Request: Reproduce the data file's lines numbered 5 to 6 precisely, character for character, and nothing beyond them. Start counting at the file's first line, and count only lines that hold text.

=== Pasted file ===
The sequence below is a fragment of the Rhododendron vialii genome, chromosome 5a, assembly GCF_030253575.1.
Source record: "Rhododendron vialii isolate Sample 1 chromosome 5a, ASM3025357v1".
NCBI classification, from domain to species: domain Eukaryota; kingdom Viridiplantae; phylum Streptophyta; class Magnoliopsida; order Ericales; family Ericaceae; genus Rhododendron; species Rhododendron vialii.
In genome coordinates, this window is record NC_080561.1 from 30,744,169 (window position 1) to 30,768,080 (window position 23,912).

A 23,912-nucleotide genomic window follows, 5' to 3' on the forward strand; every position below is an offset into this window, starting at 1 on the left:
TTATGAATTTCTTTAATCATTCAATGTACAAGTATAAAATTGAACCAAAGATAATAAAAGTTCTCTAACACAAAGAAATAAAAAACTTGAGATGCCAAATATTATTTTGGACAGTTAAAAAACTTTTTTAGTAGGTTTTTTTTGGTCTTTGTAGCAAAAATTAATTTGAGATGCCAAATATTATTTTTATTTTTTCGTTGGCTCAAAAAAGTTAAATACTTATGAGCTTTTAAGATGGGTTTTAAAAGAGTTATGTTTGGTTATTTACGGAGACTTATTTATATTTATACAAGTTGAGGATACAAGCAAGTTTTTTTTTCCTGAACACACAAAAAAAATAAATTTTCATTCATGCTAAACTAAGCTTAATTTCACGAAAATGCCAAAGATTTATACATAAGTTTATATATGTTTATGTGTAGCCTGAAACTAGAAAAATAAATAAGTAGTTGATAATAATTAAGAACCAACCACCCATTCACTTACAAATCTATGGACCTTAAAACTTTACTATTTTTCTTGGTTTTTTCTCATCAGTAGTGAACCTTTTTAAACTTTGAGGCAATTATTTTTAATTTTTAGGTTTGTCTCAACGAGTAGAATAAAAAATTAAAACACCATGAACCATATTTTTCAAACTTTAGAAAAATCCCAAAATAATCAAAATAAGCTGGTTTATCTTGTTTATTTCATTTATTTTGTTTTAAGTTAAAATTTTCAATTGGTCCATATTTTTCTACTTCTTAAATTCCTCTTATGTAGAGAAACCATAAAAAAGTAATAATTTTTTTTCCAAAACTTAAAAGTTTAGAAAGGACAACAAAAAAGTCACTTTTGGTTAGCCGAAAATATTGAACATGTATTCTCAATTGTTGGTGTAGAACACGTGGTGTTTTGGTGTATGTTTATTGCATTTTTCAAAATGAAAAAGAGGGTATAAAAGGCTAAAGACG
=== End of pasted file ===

A 23,912-nucleotide genomic window follows, 5' to 3' on the forward strand; every position below is an offset into this window, starting at 1 on the left:
TTATGAATTTCTTTAATCATTCAATGTACAAGTATAAAATTGAACCAAAGATAATAAAAGTTCTCTAACACAAAGAAATAAAAAACTTGAGATGCCAAATATTATTTTGGACAGTTAAAAAACTTTTTTAGTAGGTTTTTTTTGGTCTTTGTAGCAAAAATTAATTTGAGATGCCAAATATTATTTTTATTTTTTCGTTGGCTCAAAAAAGTTAAATACTTATGAGCTTTTAAGATGGGTTTTAAAAGAGTTATGTTTGGTTATTTACGGAGACTTATTTATATTTATACAAGTTGAGGATACAAGCAAGTTTTTTTTTCCTGAACACACAAAAAAAATAAATTTTCATTCATGCTAAACTAAGCTTAATTTCACGAAAATGCCAAAGATTTATACATAAGTTTATATATGTTTATGTGTAGCCTGAAACTAGAAAAATAAATAAGTAGTTGATAATAATTAAGAACCAACCACCCATTCACTTACAAATCTATGGACCTTAAAACTTTACTATTTTTCTTGGTTTTTTCTCATCAGTAGTGAACCTTTTTAAACTTTGAGGCAATTATTTTTAATTTTTAGGTTTGTCTCAACGAGTAGAATAAAAAATTAAAACACCATGAACCATATTTTTCAAACTTTAGAAAAATCCCAAAATAATCAAAATAAGCTGGTTTATCTTGTTTATTTCATTTATTTTGTTTTAAGTTAAAATTTTCAATTGGTCCATATTTTTCTACTTCTTAAATTCCTCTTATGTAGAGAAACCATAAAAAAGTAATAATTTTTTTTCCAAAACTTAAAAGTTTAGAAAGGACAACAAAAAAGTCACTTTTGGTTAGCCGAAAATATTGAACATGTATTCTCAATTGTTGGTGTAGAACACGTGGTGTTTTGGTGTATGTTTATTGCATTTTTCAAAATGAAAAAGAGGGTATAAAAGGCTAAAGACG